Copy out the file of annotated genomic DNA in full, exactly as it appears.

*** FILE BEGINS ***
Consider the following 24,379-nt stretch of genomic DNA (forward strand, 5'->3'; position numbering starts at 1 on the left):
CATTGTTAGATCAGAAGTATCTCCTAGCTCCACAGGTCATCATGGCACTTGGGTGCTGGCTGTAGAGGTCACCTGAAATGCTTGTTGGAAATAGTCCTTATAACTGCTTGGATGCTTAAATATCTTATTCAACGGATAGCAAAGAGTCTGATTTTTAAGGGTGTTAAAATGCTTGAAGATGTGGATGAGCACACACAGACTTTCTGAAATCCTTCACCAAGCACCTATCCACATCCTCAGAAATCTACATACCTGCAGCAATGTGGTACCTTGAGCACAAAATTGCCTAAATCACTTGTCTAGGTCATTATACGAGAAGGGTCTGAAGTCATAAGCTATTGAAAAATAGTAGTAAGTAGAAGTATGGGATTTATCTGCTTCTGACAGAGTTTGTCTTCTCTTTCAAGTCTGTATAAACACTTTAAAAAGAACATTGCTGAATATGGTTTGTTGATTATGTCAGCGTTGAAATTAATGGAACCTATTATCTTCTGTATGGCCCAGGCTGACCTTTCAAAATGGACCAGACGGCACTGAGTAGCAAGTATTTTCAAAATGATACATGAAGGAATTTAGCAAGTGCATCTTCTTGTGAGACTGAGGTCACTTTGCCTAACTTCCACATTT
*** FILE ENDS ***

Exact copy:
Consider the following 24,379-nt stretch of genomic DNA (forward strand, 5'->3'; position numbering starts at 1 on the left):
CATTGTTAGATCAGAAGTATCTCCTAGCTCCACAGGTCATCATGGCACTTGGGTGCTGGCTGTAGAGGTCACCTGAAATGCTTGTTGGAAATAGTCCTTATAACTGCTTGGATGCTTAAATATCTTATTCAACGGATAGCAAAGAGTCTGATTTTTAAGGGTGTTAAAATGCTTGAAGATGTGGATGAGCACACACAGACTTTCTGAAATCCTTCACCAAGCACCTATCCACATCCTCAGAAATCTACATACCTGCAGCAATGTGGTACCTTGAGCACAAAATTGCCTAAATCACTTGTCTAGGTCATTATACGAGAAGGGTCTGAAGTCATAAGCTATTGAAAAATAGTAGTAAGTAGAAGTATGGGATTTATCTGCTTCTGACAGAGTTTGTCTTCTCTTTCAAGTCTGTATAAACACTTTAAAAAGAACATTGCTGAATATGGTTTGTTGATTATGTCAGCGTTGAAATTAATGGAACCTATTATCTTCTGTATGGCCCAGGCTGACCTTTCAAAATGGACCAGACGGCACTGAGTAGCAAGTATTTTCAAAATGATACATGAAGGAATTTAGCAAGTGCATCTTCTTGTGAGACTGAGGTCACTTTGCCTAACTTCCACATTT